Term of Award

Fall 2012

Degree Name

Master of Arts in History (M.A.)

Document Type and Release Option

Thesis (open access)

Copyright Statement / License for Reuse

Creative Commons License
This work is licensed under a Creative Commons Attribution 4.0 License.


Department of History

Committee Chair

Vernon O. Egger

Committee Member 1

Kathleen M. Comerford

Committee Member 2

Michael J. Decker

Committee Member 3

Michael J. Decker


Manuel I of Byzantium (1143-80) has been unfairly judged as misguided, reckless, and, ultimately, as a failure. This work endeavors to refute the claims that Manuel's imperial policy lacked any coherent strategy, and that Byzantium simply reacted to external stimuli. The most ambitious aim of this thesis is to present a cogent analysis of Manuel's imperial policy to demonstrate the emperor's efficacy and strategic flexibility. The perception, generally accepted by historians, that Manuel left his empire exhausted and vulnerable to outside aggression is also seriously challenged. Regardless of Manuel's defeat at Myriokephalon in 1176, he could claim that the empire was stronger than it had been in over a century.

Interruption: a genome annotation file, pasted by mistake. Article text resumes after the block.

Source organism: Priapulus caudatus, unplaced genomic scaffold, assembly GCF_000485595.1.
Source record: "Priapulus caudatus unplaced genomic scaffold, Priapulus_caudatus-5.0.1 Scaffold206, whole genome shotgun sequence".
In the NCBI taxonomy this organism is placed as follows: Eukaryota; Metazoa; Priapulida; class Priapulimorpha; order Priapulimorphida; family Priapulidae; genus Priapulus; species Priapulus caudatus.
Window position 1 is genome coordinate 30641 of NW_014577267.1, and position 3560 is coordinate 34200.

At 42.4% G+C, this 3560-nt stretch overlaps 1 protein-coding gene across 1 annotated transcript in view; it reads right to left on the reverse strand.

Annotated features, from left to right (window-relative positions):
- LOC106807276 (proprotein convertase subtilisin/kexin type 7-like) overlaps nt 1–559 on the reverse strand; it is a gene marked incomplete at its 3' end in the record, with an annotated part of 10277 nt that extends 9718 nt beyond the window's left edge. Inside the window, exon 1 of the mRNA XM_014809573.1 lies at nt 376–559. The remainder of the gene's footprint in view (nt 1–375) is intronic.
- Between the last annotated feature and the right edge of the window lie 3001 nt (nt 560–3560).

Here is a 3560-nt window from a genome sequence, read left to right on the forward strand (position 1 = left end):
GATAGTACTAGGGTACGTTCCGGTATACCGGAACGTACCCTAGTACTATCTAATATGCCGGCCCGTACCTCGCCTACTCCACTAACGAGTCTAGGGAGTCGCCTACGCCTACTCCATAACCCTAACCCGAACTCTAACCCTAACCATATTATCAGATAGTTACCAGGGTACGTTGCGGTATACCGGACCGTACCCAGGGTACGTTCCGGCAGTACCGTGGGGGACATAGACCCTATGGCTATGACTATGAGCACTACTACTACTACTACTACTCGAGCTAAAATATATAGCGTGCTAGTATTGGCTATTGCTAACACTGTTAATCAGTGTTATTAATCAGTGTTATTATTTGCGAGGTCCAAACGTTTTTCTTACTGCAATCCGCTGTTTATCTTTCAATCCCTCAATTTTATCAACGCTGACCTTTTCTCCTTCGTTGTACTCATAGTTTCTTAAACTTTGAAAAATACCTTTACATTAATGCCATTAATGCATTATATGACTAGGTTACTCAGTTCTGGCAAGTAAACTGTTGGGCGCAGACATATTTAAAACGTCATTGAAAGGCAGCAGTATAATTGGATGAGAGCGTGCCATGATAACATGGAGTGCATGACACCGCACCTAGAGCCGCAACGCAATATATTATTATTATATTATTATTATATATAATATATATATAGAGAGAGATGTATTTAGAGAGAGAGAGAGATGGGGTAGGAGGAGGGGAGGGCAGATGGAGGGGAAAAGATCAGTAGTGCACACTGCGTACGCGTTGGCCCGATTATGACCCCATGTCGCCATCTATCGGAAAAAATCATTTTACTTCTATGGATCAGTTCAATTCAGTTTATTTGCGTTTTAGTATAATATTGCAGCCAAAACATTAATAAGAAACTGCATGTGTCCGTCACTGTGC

Research Data and Supplementary Material